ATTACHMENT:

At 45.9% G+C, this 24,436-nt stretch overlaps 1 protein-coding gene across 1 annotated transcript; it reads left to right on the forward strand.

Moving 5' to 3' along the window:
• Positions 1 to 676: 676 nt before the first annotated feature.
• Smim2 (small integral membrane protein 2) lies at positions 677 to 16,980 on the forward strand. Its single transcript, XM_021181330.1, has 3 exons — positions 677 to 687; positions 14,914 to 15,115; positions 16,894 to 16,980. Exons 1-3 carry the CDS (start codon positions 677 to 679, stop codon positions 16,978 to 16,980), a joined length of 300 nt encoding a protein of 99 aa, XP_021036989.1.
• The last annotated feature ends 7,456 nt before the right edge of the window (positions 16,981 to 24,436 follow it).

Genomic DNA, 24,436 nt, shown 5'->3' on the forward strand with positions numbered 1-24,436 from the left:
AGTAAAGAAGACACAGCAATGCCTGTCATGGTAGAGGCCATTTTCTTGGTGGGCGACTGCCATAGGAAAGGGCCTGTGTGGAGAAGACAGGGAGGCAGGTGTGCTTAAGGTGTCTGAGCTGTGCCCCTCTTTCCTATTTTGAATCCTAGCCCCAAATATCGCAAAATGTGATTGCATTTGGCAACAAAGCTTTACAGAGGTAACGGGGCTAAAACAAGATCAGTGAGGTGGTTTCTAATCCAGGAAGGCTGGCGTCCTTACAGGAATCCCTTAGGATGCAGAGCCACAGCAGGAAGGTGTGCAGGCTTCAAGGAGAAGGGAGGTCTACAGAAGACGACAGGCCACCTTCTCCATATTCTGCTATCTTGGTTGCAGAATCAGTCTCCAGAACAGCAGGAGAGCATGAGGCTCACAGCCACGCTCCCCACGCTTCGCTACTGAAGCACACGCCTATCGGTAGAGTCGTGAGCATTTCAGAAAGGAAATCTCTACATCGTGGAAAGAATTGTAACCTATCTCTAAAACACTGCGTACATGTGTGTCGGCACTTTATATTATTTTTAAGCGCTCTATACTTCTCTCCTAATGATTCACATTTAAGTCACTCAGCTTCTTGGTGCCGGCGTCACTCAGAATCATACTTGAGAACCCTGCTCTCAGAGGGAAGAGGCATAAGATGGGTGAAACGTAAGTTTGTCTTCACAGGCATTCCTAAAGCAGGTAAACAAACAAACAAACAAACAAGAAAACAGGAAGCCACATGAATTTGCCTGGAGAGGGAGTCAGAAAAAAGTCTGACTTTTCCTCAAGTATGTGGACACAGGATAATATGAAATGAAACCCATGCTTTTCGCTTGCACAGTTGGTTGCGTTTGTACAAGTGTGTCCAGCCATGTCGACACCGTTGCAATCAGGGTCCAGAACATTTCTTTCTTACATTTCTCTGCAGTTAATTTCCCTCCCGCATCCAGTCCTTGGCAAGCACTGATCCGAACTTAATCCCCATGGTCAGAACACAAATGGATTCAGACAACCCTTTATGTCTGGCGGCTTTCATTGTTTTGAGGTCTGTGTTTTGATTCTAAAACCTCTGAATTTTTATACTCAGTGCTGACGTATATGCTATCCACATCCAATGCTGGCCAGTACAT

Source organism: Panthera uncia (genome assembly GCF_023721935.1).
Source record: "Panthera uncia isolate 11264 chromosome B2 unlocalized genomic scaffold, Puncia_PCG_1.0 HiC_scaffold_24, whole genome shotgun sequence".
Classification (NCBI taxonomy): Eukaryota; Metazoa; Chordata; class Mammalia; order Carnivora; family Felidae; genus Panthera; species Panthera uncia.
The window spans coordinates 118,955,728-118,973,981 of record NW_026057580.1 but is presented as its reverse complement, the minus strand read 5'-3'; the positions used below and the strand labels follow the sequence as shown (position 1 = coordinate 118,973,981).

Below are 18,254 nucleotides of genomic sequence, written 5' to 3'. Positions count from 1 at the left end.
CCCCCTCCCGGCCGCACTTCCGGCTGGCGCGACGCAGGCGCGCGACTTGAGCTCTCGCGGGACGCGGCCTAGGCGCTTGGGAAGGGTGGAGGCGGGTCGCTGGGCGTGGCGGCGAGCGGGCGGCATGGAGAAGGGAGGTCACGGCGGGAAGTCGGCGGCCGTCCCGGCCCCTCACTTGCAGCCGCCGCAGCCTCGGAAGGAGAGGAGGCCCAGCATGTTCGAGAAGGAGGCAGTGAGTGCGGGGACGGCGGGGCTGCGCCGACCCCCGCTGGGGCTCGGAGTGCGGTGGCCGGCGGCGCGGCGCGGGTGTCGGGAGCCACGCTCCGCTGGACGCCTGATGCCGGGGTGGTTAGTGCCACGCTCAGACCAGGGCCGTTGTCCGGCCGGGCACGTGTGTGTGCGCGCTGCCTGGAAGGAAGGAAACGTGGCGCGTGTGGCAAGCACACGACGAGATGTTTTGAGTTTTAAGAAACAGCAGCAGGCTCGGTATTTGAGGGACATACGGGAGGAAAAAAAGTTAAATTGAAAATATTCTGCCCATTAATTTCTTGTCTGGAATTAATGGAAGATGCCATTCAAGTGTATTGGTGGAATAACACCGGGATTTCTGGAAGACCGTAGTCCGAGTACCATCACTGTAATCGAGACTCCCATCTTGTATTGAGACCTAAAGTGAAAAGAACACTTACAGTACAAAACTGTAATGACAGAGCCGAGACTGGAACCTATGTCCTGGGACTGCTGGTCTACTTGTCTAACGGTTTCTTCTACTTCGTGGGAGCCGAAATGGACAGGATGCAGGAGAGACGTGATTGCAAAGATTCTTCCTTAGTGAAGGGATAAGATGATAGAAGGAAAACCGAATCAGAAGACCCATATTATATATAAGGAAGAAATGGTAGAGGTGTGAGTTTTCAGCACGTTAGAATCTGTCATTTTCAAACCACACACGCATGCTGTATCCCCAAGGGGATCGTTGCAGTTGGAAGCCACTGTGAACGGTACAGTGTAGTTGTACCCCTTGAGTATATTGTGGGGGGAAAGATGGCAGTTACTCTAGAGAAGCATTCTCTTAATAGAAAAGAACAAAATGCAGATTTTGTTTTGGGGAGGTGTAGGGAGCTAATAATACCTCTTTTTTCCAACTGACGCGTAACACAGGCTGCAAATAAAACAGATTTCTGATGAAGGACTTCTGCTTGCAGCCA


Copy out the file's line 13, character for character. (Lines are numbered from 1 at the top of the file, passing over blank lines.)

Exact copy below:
CCCCCTCCCGGCCGCACTTCCGGCTGGCGCGACGCAGGCGCGCGACTTGAGCTCTCGCGGGACGCGGCCTAGGCGCTTGGGAAGGGTGGAGGCGGGTCGCTGGGCGTGGCGGCGAGCGGGCGGCATGGAGAAGGGAGGTCACGGCGGGAAGTCGGCGGCCGTCCCGGCCCCTCACTTGCAGCCGCCGCAGCCTCGGAAGGAGAGGAGGCCCAGCATGTTCGAGAAGGAGGCAGTGAGTGCGGGGACGGCGGGGCTGCGCCGACCCCCGCTGGGGCTCGGAGTGCGGTGGCCGGCGGCGCGGCGCGGGTGTCGGGAGCCACGCTCCGCTGGACGCCTGATGCCGGGGTGGTTAGTGCCACGCTCAGACCAGGGCCGTTGTCCGGCCGGGCACGTGTGTGTGCGCGCTGCCTGGAAGGAAGGAAACGTGGCGCGTGTGGCAAGCACACGACGAGATGTTTTGAGTTTTAAGAAACAGCAGCAGGCTCGGTATTTGAGGGACATACGGGAGGAAAAAAAGTTAAATTGAAAATATTCTGCCCATTAATTTCTTGTCTGGAATTAATGGAAGATGCCATTCAAGTGTATTGGTGGAATAACACCGGGATTTCTGGAAGACCGTAGTCCGAGTACCATCACTGTAATCGAGACTCCCATCTTGTATTGAGACCTAAAGTGAAAAGAACACTTACAGTACAAAACTGTAATGACAGAGCCGAGACTGGAACCTATGTCCTGGGACTGCTGGTCTACTTGTCTAACGGTTTCTTCTACTTCGTGGGAGCCGAAATGGACAGGATGCAGGAGAGACGTGATTGCAAAGATTCTTCCTTAGTGAAGGGATAAGATGATAGAAGGAAAACCGAATCAGAAGACCCATATTATATATAAGGAAGAAATGGTAGAGGTGTGAGTTTTCAGCACGTTAGAATCTGTCATTTTCAAACCACACACGCATGCTGTATCCCCAAGGGGATCGTTGCAGTTGGAAGCCACTGTGAACGGTACAGTGTAGTTGTACCCCTTGAGTATATTGTGGGGGGAAAGATGGCAGTTACTCTAGAGAAGCATTCTCTTAATAGAAAAGAACAAAATGCAGATTTTGTTTTGGGGAGGTGTAGGGAGCTAATAATACCTCTTTTTTCCAACTGACGCGTAACACAGGCTGCAAATAAAACAGATTTCTGATGAAGGACTTCTGCTTGCAGCCA